Some time ago, a prof of mine mentioned in passing during lecture that she didn’t believe in meritocracy. In a “which I don’t”-and-chuckle way, then “it’s ridiculous to reward people based on intelligence and hard work”. It probably was nothing anyone would pay attention to. But I had been dozing off and that very teeny remark made me sit up. Love how my brain works.
Believing in meritocracy is something I’ve never examined my whole life. It was kind of a taken for me and until now, I thought, everyone else too. And now that my attention has been called to that, I feel ashamed because that belief was, at its core, merely hegemonic. It bugged me for hours until I decided to email her to ask why and more importantly, what alternative there is.
I told her I could somewhat see a reasoning behind objecting a system that rewards based on intelligence, but hard work?
Her answer was that “meritocracy claims to reward people who ‘work hard’, but in practice, hierarchizes according to intelligence and cultural capital”. Plainly, that it is not purely by hard work that a bunch of social ‘elites’ like us are toiling away in University, looking forward to a whole life of ‘toiling away’ in a cushy office (most of us, anyway). We are here because our parents are relatively more affluent than an appalling percentage of society who cannot even afford their children bread and water. Next, we possess a serendipitous amount of intelligence that allowed us to benefit more from our early education than a percentage of society who had to be eliminated.
She posed me a question: “Wouldn’t you agree that construction workers work very hard indeed?”
“Then why do we only pay them 8% the salary of a starting bank employee? Why do we think brain work deserves more money than physical work?”
At this point, I felt humbled because of my imperviousness.
Further prompting revealed an idea she might be partial to that truthfully shocked my sensibilities. She referred to a possible system where everyone is given a basic salary with the option to earn extra, but upon reaching an upper limit with that extra, that person would have to hand over that excess money to the community. This would, hopefully, create a more equal society in terms of income.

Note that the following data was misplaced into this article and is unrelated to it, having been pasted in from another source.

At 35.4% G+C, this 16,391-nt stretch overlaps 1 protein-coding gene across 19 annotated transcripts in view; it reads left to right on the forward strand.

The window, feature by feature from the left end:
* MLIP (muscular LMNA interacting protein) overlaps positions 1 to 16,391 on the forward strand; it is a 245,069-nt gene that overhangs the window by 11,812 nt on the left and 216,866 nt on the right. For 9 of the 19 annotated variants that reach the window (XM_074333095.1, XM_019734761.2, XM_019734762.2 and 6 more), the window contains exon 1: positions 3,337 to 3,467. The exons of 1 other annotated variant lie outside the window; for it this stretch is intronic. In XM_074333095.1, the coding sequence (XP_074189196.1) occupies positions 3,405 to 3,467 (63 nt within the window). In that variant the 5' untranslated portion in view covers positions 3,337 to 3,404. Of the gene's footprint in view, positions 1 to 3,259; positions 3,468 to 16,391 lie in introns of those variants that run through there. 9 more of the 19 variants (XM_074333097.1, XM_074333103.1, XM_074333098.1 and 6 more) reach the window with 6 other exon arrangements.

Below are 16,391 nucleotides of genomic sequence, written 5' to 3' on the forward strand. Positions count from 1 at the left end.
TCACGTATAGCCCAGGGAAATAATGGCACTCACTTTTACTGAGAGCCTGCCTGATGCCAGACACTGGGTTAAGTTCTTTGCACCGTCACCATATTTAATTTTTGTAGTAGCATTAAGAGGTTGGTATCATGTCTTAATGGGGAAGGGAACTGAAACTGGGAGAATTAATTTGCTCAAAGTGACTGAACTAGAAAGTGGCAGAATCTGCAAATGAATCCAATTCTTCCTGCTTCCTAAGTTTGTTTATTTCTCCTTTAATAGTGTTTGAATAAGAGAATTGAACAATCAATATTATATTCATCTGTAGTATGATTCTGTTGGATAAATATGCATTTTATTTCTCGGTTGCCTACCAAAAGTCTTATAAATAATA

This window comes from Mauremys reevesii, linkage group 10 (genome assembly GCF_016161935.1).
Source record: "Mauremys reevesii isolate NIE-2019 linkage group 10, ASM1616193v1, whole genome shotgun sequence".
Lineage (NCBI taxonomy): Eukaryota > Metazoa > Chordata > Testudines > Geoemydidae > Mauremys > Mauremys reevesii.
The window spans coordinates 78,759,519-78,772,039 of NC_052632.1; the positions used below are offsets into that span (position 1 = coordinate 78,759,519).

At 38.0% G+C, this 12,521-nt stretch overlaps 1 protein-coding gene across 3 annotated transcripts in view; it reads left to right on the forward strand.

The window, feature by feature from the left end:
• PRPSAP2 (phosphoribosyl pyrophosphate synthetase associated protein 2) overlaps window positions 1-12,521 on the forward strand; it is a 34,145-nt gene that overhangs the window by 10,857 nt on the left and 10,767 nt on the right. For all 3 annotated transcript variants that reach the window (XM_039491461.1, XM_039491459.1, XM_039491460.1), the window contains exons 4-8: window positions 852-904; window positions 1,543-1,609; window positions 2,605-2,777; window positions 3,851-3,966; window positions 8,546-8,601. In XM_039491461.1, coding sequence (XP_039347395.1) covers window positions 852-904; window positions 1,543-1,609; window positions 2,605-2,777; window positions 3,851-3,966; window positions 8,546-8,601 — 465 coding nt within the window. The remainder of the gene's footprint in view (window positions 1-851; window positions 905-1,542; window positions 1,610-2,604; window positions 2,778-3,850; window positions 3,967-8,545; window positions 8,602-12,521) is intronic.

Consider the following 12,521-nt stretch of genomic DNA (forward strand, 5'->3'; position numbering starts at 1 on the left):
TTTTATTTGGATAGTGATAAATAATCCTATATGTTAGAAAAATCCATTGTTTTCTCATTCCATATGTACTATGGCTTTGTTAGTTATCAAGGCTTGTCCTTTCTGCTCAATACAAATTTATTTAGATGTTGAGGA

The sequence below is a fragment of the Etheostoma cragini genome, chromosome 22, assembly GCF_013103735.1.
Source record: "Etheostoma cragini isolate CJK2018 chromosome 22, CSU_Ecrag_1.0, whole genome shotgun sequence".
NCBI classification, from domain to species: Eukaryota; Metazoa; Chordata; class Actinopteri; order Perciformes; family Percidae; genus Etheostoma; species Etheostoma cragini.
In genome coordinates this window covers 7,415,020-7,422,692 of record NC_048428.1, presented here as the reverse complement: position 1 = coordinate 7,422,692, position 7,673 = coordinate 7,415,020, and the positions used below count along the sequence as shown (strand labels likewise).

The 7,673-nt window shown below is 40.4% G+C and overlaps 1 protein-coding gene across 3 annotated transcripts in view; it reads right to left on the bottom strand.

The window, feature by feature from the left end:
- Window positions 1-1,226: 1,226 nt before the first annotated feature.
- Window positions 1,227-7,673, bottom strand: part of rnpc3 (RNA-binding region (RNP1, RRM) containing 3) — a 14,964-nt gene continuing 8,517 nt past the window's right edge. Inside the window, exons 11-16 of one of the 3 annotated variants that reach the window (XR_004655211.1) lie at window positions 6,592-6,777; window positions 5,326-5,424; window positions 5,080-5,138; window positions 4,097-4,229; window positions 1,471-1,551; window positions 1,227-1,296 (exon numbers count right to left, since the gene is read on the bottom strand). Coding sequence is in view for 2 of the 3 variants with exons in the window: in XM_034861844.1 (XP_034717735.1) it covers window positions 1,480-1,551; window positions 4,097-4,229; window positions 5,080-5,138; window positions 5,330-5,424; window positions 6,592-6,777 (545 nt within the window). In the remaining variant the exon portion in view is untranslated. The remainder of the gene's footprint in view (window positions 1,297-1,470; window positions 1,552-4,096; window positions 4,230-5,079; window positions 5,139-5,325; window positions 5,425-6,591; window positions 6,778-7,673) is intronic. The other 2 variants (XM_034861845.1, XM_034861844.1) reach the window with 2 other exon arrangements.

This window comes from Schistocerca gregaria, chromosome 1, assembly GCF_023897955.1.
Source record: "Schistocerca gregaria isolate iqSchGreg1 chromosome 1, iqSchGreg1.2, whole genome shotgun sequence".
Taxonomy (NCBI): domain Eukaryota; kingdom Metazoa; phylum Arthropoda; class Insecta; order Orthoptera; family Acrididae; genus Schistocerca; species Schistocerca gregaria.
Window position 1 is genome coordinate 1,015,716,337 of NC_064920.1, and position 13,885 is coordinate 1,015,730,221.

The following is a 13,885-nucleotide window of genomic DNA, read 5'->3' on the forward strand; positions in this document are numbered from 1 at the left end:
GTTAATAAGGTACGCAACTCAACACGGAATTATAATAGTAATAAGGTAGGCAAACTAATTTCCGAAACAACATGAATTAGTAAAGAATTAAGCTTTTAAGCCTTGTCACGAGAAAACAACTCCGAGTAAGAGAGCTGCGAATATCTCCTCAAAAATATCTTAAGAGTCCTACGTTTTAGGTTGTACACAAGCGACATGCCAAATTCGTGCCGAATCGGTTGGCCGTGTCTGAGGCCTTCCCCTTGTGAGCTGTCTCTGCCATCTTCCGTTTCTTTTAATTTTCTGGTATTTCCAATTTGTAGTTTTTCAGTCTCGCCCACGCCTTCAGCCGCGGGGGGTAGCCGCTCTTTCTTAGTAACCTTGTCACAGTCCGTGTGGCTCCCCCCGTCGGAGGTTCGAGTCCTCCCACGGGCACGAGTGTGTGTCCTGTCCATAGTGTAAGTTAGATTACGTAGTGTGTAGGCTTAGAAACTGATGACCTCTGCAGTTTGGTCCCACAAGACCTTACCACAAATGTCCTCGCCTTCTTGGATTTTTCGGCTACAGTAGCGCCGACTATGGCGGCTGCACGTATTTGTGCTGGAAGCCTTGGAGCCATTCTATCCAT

I remember thinking at that point, “Oh my God, she’s basically communist!”
But that’s not my point today. My point is why did I feel so uncomfortable about a system that could possibly eliminate the rich-poor divide? Of course, besides real-life problems that actually result from Communism that we’ve all studied in History. Because I’m sitting on this side of the world, as much as it breaks my heart that children on the other side are scraping for that piece of bread that I don’t even care to eat at home, deep down inside, I am unwilling to give up what I think is rightfully my share of the pie. It isn’t. Rightfully, that is. It’s just that I’m so used to having a warm bed, clean bathroom and glorious food.
(This actually reminds me of the episode of Southpark where they addressed music piracy by illegal downloading and they showed the big-time celebrities moping because they couldn’t get ridiculously extravagant stuff anymore and had to settle for slightly less ridiculously extravagant stuff. – Season 7 Episode 9)
I don’t know why I’m still thinking about this when I’ve got like 12 readings sitting on my lap.
**Oh and this was my reply (lazy to rephrase):
“After thinking through, I would be partial to a reward system that works somewhat by the laws of demand and supply, perhaps eg. unpleasant work = less applicants = demand for applicants = award higher pay to attract people to apply. Therefore, if no one wants to be a cleaner, employers would have to raise the salary of a cleaner to increase the attractiveness of the job. But of course, this wouldn’t be a solution to an ’employers’ market’.”